If you ever wondered why your good cellphone connection just started making that scratchy noise when you stepped couple of feet away or during your daily commute your favorite NPR station produced that awful hiss when stopped at a red light and so on.. you are witnessing a wireless phenomenon called fading. Technically, there are two types of fading: multipath and shadow. The first one is mostly the cause for drastic signal change when you move very short distances. This is caused by the radio signals occasionally canceling each other when they arrive out of phase at your antenna. The second type of fading called the shadow fading is essentially caused by physical objects blocking part of the radio signal for e.g. mountains, buildings etc. My job is to make sense of these fading noises and then figure out the location of a wireless transmitter.
Interestingly, there is an application for this research. With GPS being so ubiquitous on smart phones, it is quite natural for you to assume that by turning on your GPS you can figure out where you are located. Not so fast… this is only true if you are on an open area with a clear view of the sky. But, what if you are in a new shopping mall and has to quickly figure out a way to get the hell out of this place?… you are out of luck with GPS. That’s where the indoor localization system that I am working on is supposed to help. Just like the turn-by-turn navigation on a GPS, the indoor localization technology is supposed to guide you to the exit. Though it sounds simple, the reality is a whole different matter.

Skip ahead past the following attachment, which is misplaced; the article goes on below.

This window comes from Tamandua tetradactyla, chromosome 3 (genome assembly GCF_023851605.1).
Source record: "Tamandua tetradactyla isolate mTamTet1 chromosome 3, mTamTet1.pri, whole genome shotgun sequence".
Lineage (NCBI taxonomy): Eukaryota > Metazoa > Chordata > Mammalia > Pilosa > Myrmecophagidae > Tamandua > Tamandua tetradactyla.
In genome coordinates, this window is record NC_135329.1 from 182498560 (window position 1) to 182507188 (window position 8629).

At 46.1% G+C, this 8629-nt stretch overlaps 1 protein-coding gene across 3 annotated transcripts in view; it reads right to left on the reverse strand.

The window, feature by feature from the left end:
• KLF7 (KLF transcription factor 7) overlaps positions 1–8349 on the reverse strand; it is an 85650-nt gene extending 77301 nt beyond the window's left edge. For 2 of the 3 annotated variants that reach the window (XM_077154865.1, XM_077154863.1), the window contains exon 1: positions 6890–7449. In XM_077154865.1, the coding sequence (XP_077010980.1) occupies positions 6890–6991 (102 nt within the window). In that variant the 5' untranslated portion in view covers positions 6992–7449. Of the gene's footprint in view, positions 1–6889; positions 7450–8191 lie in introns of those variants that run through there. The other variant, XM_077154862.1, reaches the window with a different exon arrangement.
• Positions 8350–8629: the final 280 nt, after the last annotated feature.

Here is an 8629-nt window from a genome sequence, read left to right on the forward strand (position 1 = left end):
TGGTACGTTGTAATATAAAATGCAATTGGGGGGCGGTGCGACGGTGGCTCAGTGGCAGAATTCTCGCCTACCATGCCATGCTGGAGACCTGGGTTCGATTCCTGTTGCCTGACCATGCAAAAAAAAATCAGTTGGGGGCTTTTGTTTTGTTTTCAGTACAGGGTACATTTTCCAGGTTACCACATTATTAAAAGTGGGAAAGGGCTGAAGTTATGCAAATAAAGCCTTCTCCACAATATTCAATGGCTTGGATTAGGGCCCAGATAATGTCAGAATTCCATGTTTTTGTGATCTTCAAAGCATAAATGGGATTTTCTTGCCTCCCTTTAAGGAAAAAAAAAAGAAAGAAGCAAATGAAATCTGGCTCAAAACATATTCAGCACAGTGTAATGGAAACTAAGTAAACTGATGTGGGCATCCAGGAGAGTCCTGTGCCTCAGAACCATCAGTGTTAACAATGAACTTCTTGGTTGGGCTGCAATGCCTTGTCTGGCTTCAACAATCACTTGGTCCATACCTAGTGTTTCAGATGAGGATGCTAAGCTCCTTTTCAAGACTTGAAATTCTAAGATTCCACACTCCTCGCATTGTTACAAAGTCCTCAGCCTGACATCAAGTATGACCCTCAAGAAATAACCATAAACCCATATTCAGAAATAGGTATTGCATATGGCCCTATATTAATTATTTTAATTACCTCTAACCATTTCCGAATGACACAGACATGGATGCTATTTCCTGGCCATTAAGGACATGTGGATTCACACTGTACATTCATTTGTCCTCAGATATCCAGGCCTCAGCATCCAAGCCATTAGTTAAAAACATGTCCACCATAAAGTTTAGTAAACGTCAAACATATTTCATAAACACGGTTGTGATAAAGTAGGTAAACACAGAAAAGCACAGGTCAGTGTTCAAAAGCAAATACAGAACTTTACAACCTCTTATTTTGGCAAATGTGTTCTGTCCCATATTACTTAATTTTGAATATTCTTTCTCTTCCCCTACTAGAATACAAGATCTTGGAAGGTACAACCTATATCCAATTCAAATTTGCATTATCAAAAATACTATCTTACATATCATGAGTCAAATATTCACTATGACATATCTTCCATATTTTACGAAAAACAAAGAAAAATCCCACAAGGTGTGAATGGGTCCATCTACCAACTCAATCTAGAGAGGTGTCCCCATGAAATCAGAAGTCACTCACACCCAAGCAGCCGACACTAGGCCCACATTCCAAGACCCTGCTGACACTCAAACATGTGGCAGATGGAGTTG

Street wisdom on making this happen is to use a famous equation called Friis transmission equation which is essentially telling you that if you move away from the transmitter the signal strength drops. Unfortunately, the equation only works reliably when you are in outer space with nothing to block or reflect the wireless signals. In an indoor environment with doors, people, walls etc. there will be reflections, diffraction, refraction of radio signals. Radio signal are flying to your receiver antenna from all directions and quite often cancelling each other. Now this is awful for localization but some smart scientists have figured out a way to utilize these multiple signals to improve your WiFi speeds using a technology called MIMO. Check out IEEE 802.11 – N WiFi modems.
Coming back to my indoor localization problem, the smart people working on this problem came up with another simple idea. How about storing the signal variations over the shopping mall on to a database and then use sophisticated pattern matching techniques to figure out the position of a transmitter when a radio signal is received. The problem with this approach is that the wireless signal strength never remains the same over time on an area. If the environment changes because there are more people moving around or someone moved their new trinket kiosk into that area or some marketing guy thought that putting out that awful holiday decorations would get more foot traffic etc… the signal power will change. During the early stages of my research, I spent countless weekends collecting radio signals around the laboratory (ERL 114) @ MST to prepare for demos trying to impress some visitors with fat checks… only to fail miserably when they were present because the signal power over the lab has changed due to the presence of more people than when I originally took them. Just in case if you are curious, the image below shows the the signal power map over the lab with red areas indicating bad reception and blue areas being relatively better reception areas.